The Children of ISIS Don’t Belong in Cages, Either

Children peer out from behind the bars into the light, scarred by intense trauma and uncertain of their future, terrified both of their prison and the outside world. The images and stories of these youngsters, robbed of their childhood by the extreme violence of life under the Islamic State, are harrowing. Many are unaccompanied, the large majority are under 12. They now find themselves abandoned in appalling conditions in rudimentary camps in Syria. Governments have to do better: This is not the way to treat children who are also victims of terrorism. Nor is it effective counterterrorism policy.

Tens of thousands of men, women and children with an alleged connection to the Islamic State are currently held in camps in northeastern Syria. Most are Iraqis and Syrians, but there are also thousands from some 70 other countries. The situation is tense, and fears have grown recently that remnants of the Islamic State will attack the camps in order to free the actual terrorists.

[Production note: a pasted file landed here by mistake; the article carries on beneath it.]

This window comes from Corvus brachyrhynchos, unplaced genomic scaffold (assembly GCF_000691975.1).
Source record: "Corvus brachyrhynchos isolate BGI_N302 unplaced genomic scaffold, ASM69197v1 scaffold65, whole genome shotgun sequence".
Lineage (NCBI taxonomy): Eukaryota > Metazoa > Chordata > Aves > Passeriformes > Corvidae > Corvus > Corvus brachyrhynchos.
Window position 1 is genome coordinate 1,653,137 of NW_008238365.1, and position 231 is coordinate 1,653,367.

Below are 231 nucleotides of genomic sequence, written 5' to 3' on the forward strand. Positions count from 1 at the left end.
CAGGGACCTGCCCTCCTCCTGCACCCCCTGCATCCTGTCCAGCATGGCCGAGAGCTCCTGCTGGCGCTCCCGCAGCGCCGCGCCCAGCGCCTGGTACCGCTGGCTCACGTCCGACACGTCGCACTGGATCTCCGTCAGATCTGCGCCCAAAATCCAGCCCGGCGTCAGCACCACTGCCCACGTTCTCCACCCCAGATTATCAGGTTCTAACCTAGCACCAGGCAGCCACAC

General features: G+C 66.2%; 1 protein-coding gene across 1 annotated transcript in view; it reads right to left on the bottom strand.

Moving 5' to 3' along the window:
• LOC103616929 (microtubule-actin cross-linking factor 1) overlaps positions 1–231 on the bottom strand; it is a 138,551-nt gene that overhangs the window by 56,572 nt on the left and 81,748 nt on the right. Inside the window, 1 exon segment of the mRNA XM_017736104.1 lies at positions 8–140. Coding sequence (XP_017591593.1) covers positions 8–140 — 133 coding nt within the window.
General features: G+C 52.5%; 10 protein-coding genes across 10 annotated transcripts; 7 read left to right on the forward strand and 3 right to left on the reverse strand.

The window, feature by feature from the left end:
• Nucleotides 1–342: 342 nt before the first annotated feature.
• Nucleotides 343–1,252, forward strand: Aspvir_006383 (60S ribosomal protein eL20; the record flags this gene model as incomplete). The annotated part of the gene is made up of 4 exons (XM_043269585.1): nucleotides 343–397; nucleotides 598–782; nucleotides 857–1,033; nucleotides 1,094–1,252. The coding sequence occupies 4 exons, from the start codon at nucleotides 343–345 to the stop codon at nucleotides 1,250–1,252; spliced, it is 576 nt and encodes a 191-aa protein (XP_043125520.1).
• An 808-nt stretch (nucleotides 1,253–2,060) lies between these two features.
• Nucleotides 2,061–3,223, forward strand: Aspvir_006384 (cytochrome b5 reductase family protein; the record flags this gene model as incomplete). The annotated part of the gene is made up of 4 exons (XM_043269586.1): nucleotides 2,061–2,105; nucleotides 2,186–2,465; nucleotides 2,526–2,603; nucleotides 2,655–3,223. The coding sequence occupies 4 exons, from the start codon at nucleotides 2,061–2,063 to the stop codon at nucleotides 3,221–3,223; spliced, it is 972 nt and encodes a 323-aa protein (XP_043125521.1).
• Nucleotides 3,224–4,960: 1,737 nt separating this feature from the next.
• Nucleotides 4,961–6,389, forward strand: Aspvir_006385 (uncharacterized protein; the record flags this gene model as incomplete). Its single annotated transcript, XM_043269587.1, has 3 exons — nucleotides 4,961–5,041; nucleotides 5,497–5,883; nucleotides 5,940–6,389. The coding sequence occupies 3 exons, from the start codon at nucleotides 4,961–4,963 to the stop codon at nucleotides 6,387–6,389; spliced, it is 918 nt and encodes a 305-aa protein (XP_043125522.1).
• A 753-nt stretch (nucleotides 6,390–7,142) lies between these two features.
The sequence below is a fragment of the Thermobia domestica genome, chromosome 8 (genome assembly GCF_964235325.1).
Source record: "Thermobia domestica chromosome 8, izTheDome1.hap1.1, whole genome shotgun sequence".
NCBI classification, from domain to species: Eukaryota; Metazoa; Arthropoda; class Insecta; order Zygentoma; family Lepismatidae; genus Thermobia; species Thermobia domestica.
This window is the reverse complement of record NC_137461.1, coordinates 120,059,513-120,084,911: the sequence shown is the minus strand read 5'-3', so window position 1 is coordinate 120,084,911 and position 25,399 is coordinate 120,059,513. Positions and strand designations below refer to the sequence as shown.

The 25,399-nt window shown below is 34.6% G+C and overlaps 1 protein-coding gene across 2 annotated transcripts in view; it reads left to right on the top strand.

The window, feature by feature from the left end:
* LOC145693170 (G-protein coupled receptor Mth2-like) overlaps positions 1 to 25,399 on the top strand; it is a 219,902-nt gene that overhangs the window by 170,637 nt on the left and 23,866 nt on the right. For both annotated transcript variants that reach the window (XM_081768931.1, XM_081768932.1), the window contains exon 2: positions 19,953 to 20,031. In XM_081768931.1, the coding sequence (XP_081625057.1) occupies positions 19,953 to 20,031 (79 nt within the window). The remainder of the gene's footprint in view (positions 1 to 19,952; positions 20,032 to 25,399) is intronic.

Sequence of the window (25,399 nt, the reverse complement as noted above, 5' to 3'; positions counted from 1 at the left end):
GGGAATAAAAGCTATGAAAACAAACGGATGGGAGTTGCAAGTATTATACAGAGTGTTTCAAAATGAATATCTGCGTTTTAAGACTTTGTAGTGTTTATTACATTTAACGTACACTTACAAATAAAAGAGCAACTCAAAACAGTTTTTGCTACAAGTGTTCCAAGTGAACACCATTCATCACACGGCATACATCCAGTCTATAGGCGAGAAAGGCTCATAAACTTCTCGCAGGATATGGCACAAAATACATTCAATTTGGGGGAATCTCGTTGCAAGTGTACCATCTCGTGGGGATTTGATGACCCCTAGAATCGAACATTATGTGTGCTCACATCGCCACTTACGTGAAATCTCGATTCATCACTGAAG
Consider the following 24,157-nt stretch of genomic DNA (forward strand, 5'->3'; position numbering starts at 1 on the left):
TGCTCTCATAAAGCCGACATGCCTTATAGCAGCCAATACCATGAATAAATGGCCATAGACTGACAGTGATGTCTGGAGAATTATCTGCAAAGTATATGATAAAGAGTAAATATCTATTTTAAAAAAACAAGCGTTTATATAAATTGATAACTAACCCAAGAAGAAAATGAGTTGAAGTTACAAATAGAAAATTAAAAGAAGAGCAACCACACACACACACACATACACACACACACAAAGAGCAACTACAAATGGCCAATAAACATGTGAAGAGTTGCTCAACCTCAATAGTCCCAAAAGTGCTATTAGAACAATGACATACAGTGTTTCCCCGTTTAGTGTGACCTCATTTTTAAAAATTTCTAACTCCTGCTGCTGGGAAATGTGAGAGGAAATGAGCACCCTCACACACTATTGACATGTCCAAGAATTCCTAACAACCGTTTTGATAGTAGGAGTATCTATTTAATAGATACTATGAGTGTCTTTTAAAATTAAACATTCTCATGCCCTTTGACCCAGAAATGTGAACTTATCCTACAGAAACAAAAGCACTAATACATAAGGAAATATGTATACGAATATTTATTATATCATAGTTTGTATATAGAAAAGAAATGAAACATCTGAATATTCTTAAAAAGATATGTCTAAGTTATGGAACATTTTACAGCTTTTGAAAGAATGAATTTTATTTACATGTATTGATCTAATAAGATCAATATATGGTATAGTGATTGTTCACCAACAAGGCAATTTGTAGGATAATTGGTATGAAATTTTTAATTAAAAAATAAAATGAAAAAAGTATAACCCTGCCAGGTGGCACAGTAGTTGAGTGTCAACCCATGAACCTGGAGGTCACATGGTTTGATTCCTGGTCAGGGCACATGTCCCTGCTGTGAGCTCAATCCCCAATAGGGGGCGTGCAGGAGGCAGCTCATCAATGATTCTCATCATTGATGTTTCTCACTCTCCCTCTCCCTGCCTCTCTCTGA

With notable exceptions, most governments have been slow or reluctant to take back their own nationals, citing security risks and the challenges they face identifying nationalities, gathering admissible evidence to prosecute, and developing reintegration programs. Governments clearly have legitimate security concerns: The fight with the Islamic State is not over. And some of those in the camps — men and women — are hardened fighters who have committed horrifying crimes and must be brought to justice.

But it is wrong to leave the countries and communities of this conflict-battered region to bear such a large burden of this fight. Governments in the rest of the world can demonstrate solidarity in countering terrorism by at least taking responsibility for their own nationals.


Photo: ©Ivor Prickett